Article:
How do we close the gap between the skills people have and the skills companies need?

Many argue that there are not enough candidates with the high-tech skills needed for today’s economy. A recent PwC surveyfound that half of global CEOs are looking to hire again after years of headcount cuts, but 63% of those CEOs see the availability of key skills (or lack thereof) as the biggest threat to business growth – up from only 5% in 2013.

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In the US, employment in STEM (Science Technology Engineering & Math) fields is expected to grow 17% from 2008 to 2018, according toChange the Equation, a CEO-led effort to improve STEM education. This is compared to 10% growth for overall employment in the same period.

The solution seems obvious: students earn STEM degrees, companies hire them. The global economy improves.

But it’s not that simple. The cost of college has skyrocketed, limiting access to technical degrees. Few students are exposed to computer and technology fields from a young age, especially young girls. We need more direct pathways to promising careers in IT.

SAP has found one such pathway in the early college high school, a six-year program where students earn a high school diploma and an associate degree at no cost. Just this month SAP opened the doors at BTECH (Business Technology Early College High School), a school developed in partnership with the NYC Department of Education, The City University of New York (CUNY), and Queensborough Community College.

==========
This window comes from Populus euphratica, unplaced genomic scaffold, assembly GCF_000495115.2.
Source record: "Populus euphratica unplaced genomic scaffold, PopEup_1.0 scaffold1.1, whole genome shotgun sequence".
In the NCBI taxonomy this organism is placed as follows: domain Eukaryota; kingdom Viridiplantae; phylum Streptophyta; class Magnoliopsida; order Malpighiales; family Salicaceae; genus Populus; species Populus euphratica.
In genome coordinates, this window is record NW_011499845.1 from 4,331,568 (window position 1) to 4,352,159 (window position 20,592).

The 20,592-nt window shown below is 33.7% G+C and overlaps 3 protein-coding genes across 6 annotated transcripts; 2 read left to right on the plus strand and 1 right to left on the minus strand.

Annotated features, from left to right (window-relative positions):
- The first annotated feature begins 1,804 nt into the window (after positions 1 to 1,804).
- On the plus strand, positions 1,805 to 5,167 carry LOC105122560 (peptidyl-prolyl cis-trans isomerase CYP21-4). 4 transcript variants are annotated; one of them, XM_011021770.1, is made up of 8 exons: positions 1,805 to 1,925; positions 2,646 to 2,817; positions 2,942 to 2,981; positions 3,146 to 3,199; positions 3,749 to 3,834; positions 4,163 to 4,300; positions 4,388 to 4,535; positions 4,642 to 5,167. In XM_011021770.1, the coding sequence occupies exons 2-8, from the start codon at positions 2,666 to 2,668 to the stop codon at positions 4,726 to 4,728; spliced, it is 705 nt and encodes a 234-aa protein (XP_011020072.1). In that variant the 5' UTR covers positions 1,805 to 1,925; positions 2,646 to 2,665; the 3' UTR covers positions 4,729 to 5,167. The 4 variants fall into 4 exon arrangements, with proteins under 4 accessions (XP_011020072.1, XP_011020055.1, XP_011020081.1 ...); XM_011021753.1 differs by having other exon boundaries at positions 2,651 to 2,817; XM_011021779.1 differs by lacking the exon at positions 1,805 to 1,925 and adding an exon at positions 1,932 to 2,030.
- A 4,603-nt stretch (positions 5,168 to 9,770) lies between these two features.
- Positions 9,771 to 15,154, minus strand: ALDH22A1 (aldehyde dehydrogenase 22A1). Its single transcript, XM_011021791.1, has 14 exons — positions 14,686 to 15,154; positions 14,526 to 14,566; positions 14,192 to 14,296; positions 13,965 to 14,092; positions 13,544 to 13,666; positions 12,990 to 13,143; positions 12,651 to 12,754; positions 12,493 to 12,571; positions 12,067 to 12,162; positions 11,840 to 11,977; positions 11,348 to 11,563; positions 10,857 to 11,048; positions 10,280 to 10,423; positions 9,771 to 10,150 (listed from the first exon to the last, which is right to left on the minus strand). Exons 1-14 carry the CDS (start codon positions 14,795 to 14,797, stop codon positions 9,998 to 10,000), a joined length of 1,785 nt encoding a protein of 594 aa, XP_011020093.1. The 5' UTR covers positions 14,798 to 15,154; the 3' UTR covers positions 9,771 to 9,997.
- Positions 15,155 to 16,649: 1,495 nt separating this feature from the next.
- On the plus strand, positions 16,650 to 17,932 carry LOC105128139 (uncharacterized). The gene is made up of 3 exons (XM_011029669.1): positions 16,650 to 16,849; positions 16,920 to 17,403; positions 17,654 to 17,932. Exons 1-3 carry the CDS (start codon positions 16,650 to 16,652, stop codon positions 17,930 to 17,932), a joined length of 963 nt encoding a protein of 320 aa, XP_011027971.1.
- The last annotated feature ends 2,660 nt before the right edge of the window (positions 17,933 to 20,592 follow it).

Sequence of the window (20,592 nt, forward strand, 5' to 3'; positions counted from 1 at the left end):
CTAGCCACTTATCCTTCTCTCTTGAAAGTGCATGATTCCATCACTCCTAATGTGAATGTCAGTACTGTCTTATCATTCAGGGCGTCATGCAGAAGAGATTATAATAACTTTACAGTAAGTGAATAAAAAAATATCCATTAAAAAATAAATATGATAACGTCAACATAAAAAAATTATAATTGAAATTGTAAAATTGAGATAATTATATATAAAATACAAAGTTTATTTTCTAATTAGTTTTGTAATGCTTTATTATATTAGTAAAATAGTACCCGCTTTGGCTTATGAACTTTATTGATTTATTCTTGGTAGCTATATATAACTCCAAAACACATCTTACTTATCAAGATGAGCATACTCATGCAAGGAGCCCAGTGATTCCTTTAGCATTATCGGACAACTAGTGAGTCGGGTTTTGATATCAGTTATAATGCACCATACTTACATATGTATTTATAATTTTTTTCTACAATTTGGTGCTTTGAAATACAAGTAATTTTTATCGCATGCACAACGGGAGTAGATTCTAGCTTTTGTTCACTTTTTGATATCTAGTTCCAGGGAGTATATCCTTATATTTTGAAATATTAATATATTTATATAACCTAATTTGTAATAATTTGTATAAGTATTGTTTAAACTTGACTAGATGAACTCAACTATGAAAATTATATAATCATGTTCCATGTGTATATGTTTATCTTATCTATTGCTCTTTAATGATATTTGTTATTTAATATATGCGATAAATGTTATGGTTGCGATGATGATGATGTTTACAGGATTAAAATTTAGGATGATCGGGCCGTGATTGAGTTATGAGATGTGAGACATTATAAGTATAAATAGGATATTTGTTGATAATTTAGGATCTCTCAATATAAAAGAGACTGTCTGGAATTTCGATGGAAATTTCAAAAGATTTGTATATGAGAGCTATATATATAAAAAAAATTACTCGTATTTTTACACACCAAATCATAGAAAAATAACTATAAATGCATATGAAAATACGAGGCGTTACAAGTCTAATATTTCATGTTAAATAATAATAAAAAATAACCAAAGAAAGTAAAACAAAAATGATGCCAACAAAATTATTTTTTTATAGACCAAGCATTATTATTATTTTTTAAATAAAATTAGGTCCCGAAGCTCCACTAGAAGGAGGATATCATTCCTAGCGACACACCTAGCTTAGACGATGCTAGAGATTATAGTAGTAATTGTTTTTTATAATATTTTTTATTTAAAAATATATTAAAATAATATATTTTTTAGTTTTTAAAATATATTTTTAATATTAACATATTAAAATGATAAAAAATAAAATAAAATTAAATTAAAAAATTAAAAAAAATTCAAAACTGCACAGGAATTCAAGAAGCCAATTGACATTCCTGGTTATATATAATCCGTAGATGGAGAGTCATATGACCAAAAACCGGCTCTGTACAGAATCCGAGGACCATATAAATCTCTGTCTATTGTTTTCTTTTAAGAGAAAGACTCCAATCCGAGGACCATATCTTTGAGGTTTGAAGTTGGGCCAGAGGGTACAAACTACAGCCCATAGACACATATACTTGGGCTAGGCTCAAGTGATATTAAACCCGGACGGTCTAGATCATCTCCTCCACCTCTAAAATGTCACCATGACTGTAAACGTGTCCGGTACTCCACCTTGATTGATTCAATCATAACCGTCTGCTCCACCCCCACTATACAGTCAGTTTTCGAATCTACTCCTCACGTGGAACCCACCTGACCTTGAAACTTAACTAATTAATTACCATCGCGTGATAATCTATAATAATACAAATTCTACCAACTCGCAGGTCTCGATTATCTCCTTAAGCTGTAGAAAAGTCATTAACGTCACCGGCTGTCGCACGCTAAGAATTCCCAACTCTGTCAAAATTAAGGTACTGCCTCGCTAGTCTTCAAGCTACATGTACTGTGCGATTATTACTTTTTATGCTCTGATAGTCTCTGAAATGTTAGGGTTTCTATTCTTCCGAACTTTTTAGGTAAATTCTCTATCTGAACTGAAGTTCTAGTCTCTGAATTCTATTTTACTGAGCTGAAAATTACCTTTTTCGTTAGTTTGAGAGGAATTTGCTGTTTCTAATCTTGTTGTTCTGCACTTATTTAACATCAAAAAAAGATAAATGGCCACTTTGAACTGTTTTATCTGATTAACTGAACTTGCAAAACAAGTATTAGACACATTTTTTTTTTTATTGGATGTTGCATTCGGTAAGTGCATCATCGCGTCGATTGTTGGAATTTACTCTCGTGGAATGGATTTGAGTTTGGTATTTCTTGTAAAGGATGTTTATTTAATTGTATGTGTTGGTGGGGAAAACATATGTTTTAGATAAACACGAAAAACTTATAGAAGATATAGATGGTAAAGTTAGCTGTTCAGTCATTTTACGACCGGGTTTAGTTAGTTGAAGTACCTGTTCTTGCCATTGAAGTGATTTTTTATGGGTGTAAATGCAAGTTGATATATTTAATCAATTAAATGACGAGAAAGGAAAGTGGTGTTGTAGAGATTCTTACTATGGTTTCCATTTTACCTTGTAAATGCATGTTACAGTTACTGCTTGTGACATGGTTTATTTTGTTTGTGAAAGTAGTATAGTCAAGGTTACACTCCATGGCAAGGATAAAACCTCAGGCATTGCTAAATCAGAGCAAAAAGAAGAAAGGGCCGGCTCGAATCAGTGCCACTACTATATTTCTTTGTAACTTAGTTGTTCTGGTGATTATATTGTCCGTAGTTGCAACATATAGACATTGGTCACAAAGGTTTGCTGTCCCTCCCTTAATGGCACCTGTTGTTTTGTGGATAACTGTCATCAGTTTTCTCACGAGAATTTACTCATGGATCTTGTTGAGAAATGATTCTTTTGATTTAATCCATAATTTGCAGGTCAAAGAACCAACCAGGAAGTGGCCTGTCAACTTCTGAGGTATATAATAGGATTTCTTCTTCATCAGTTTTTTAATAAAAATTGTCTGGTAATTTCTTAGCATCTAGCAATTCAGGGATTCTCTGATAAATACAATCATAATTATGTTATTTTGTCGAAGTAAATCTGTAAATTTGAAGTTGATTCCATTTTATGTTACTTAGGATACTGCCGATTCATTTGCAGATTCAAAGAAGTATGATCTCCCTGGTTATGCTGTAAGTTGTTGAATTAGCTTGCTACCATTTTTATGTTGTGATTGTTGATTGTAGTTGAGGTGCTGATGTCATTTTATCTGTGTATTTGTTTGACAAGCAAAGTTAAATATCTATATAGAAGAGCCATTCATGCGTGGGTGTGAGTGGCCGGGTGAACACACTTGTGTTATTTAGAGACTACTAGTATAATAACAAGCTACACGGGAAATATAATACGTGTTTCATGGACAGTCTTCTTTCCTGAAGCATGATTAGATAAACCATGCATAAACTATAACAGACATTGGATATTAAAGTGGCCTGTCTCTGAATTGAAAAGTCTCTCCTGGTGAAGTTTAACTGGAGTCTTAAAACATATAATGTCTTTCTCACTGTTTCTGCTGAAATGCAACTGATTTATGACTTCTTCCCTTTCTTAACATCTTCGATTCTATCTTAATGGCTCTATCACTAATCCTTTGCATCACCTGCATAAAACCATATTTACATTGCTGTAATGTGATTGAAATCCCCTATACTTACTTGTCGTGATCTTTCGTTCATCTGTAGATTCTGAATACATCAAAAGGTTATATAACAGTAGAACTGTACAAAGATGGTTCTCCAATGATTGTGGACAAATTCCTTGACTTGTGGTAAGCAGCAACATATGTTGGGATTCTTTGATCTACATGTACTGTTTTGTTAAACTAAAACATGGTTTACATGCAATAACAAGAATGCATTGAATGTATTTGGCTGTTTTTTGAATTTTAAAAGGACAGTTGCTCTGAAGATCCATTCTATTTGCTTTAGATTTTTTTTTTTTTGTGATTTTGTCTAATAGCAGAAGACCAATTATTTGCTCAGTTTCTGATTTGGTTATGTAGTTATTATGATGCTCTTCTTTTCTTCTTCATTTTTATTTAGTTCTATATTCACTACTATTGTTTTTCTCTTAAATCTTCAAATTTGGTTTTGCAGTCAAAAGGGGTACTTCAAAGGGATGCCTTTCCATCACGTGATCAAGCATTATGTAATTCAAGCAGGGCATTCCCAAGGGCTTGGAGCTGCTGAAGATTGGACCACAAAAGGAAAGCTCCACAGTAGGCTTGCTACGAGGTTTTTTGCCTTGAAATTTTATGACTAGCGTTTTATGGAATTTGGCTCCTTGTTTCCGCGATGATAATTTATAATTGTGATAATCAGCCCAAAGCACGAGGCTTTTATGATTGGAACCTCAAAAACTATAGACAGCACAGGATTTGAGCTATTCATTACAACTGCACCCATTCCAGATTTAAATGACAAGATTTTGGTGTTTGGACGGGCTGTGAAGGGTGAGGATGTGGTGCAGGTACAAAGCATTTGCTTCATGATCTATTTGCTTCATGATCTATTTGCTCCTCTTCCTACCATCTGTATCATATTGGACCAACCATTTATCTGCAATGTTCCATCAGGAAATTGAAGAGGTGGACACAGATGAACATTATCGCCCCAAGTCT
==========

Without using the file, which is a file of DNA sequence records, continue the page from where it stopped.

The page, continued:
About 125 freshman students have enrolled in the Queens, NY school, which follows IBM’s acclaimed P-tech model. In six years these students will earn a high school diploma, internship experience, and an associate degree in engineering technology or business systems, with both majors tailored to entry-level development and sales roles at SAP. Students are also mentored by SAP employees and exposed to SAP products to prepare them to work with us or any of our customers.

The curriculum is designed to give students the skills to thrive after graduation. They take traditional high school classes in the morning and focus on business or technology courses in the afternoon. By 10th grade the students start taking college coursework, but soft skills, including literacy and critical thinking, are emphasized throughout. The final two years are spent at the Queensborough Community College campus and at internships with local companies.

The BTECH model shakes up the established education system in the US by truly emphasizing career skills at the high school level. Early college high schools aren’t going to solve the global skills gap alone – we still need many more education efforts, including e-learning programs like Academy Cube, investments in emerging economies, and efforts to boost the reputation and visibility of STEM careers among young people. But for every student that graduates from a school like P-tech or BTECH, the skills gap will get just atiny bit smaller.

Jennifer Morgan, President of SAP North America, will welcome BTECH students, parents, and staff at the BTECH grand opening event on Oct. 3. What will the Future of Work look like? Click here to get the latest curated content.

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